Locking Bias

I can’t remember off hand the last time we started such a highly anticipated week in the markets. With the Federal Reserve set to announce their interest rate decision on Thursday, it seems to be drowning out all the media talk of the world ending this month and the predictions some believe about a major stock market crash that is supposed to hit this week. In fact, a few of the world’s leading investors such as Warren Buffet’s Berkshire Hathaway, have been dumping their investments in US Stocks that rely on consumer spending. Is there something more to this or is this just a rebalancing of their stock portfolios? At this point, it’s difficult to say. However, it is raising eyebrows of the smaller investors who have a strategy of following the “Smart Money”.

Although mortgage bonds remain within a tight sideways trading channel, it is likely that we will see an elevated level of volatility within both the stock and bond markets this week. Many investors will be sitting on the sidelines until they know how the Fed will respond. The Fed will have one more opportunity to gauge inflation before they make a final decision. On Wednesday we will receive an update on the Consumer Price Index (CPI). If it shows inflation on the consumer level has picked up, a rate hike will be more likely. At this point, bond investors are likely hoping for low levels of inflation followed up with a rate hike by the Fed to curb pending inflation. As we have learned from past experience, the Fed often waits too long before acting. This generally leads to more aggressive action down the road to keep inflation under control. Small moves beginning now can help to allow the Fed to make gradual moves over time vs. having to take more drastic measures later.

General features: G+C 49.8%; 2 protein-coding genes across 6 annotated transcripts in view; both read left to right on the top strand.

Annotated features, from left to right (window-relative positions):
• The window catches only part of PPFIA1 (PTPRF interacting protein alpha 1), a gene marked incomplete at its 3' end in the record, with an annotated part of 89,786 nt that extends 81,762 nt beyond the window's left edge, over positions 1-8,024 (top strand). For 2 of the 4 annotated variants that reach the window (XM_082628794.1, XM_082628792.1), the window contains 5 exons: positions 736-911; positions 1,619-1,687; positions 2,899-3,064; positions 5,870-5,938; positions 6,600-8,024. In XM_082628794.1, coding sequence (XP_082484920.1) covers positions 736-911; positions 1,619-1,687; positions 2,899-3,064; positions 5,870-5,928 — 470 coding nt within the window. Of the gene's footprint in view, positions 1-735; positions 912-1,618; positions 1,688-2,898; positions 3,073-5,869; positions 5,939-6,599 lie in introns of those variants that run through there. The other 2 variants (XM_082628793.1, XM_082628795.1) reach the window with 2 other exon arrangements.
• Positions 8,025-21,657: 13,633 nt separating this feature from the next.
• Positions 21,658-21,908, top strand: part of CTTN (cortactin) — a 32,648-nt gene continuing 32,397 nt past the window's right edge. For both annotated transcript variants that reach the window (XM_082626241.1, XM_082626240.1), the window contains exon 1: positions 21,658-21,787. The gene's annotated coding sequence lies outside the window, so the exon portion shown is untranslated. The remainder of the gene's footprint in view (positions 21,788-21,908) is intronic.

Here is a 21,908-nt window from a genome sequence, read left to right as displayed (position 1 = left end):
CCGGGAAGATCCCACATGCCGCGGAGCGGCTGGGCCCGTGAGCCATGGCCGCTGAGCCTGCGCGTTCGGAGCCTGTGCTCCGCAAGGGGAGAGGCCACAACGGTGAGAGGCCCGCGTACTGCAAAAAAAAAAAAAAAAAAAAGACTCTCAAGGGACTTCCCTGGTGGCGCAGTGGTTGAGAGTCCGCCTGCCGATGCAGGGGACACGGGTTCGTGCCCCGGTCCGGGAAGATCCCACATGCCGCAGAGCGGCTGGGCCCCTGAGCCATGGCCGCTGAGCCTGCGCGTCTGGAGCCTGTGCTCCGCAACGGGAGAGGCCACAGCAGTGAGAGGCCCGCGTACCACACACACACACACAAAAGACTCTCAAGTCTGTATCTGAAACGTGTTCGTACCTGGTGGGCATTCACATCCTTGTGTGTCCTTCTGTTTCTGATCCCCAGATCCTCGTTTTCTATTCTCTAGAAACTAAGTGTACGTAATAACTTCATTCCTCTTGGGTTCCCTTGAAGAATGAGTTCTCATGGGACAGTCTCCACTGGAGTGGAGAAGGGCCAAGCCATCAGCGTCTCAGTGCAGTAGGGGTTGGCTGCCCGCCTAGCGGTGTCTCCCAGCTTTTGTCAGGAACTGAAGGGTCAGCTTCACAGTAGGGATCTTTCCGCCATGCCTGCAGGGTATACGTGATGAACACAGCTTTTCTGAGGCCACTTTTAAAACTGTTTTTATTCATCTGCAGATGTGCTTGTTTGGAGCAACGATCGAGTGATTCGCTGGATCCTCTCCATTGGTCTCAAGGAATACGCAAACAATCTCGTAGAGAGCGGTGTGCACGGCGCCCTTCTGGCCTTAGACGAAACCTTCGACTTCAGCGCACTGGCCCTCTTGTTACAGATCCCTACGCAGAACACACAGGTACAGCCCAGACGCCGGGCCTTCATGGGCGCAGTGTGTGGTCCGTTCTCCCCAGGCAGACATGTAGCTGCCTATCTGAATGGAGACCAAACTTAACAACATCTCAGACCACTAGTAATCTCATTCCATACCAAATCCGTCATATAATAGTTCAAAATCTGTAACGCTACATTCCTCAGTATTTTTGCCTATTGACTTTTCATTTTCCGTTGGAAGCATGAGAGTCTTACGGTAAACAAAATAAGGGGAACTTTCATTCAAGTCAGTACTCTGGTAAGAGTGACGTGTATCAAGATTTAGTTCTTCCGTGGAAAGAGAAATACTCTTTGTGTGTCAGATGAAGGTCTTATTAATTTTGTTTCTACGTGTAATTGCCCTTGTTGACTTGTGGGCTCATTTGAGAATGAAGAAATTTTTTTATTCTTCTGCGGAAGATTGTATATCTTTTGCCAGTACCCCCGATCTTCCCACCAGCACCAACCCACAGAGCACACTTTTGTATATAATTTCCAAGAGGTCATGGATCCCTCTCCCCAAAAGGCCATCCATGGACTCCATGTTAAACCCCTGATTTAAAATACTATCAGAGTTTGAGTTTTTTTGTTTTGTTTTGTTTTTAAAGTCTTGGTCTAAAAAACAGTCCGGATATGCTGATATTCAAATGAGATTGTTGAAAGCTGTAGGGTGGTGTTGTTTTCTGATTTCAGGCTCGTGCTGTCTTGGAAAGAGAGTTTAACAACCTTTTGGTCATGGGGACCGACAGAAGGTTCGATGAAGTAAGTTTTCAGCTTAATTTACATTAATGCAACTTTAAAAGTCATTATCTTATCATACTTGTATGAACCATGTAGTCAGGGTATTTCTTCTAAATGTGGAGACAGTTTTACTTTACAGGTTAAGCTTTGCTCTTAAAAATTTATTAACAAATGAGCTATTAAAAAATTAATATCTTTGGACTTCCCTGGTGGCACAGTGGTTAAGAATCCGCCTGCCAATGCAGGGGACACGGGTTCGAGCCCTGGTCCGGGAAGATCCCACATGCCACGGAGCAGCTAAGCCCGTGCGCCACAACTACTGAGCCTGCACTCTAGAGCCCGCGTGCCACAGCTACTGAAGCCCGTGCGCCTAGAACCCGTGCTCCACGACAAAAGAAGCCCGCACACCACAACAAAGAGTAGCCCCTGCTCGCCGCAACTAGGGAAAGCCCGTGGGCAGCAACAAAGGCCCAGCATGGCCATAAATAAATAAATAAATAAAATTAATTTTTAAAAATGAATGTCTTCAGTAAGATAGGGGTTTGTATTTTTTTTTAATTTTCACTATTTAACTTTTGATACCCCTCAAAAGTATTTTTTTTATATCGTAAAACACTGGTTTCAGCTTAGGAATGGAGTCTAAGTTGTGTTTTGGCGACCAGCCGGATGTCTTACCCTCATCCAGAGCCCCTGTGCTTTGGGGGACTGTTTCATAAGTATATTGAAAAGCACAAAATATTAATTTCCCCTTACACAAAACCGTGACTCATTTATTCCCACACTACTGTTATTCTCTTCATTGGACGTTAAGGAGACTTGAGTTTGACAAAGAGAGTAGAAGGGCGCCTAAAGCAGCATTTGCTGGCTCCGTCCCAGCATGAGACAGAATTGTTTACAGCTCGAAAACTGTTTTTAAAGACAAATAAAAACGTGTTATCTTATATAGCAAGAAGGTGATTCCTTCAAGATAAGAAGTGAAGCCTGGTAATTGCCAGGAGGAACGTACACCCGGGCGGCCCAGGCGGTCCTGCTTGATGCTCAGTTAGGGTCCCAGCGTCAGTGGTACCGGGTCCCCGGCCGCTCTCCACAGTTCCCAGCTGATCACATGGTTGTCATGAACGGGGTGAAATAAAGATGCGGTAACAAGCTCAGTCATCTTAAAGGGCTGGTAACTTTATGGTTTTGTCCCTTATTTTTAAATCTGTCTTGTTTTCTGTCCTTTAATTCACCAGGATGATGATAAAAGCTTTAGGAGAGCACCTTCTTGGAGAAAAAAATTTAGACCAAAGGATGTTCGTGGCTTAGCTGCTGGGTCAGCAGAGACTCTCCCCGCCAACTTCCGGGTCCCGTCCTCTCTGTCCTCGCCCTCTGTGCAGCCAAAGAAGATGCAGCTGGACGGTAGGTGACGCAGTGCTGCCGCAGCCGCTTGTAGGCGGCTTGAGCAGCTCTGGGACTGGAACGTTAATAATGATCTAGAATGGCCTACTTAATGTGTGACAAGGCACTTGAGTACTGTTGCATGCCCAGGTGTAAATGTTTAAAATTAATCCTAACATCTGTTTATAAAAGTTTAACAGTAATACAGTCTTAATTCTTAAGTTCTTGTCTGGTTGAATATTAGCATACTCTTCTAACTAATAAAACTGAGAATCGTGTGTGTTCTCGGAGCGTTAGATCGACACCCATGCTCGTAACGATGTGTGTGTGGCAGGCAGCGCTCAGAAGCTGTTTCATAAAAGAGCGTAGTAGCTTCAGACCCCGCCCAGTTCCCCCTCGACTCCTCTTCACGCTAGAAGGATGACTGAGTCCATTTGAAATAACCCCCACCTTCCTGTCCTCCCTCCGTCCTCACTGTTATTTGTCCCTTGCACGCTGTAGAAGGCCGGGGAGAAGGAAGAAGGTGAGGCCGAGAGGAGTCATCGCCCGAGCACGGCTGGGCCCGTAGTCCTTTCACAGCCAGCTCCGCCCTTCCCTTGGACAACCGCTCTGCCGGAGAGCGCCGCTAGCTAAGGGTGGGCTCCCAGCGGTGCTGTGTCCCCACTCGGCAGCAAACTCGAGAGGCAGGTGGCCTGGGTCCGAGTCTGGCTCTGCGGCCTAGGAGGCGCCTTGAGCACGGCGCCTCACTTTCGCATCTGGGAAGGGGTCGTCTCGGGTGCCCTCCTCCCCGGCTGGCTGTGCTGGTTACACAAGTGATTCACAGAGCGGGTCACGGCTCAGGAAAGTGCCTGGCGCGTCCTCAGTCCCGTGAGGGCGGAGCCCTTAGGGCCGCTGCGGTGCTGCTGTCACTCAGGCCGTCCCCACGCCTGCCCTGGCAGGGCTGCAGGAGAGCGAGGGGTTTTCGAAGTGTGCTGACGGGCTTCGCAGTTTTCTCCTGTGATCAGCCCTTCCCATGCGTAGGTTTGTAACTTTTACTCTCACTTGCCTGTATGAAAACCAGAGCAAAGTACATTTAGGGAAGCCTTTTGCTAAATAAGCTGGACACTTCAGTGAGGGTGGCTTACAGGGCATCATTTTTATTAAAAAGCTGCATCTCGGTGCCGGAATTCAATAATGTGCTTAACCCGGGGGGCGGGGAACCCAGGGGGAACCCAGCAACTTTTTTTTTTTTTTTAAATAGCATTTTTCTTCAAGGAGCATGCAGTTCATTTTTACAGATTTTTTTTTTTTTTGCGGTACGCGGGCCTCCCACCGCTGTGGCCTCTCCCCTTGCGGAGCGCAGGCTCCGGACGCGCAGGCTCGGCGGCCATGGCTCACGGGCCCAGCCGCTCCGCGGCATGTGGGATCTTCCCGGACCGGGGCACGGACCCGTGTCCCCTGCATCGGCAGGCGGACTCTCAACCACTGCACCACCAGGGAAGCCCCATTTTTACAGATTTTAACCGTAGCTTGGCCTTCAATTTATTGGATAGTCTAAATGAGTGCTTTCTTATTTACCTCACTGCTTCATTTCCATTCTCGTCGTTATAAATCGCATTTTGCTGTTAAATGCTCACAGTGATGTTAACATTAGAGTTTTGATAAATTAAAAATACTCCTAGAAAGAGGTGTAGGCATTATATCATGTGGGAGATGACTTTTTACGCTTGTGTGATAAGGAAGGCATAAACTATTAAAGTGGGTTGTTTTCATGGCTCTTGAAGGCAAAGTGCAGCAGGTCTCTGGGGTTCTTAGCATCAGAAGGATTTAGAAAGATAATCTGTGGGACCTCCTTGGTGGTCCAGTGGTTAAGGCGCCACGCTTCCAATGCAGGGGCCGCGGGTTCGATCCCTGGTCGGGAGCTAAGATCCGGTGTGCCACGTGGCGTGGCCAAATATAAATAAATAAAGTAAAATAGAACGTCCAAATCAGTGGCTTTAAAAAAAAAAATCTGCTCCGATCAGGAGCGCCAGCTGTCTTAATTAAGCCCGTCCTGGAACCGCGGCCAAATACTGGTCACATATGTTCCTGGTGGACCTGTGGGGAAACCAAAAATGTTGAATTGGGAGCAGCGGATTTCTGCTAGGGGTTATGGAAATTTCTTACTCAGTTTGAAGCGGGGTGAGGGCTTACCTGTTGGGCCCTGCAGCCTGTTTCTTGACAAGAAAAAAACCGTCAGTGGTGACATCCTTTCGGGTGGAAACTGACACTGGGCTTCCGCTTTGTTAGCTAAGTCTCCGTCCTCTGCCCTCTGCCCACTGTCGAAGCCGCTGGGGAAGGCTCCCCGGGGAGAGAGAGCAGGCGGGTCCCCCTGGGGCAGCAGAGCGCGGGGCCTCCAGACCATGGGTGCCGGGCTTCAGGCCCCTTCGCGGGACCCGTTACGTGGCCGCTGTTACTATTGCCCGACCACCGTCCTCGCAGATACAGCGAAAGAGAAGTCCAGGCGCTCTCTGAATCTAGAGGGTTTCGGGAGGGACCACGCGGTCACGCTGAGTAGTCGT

The decision to float or lock a rate this week is a difficult one to predict. If you believe the Fed will raise rates that could actually help improve mortgage interest rates. Although that seems to be counterintuitive, a rate hike shows bond investors that the Fed isn’t willing to allow inflation to take over. If the Fed decides to keep interest rates where they are, mortgage rates will likely move higher. Therefore, be very careful right now and remember that it is better to be locked and wish you were floating than to be floating and wish you were locked.

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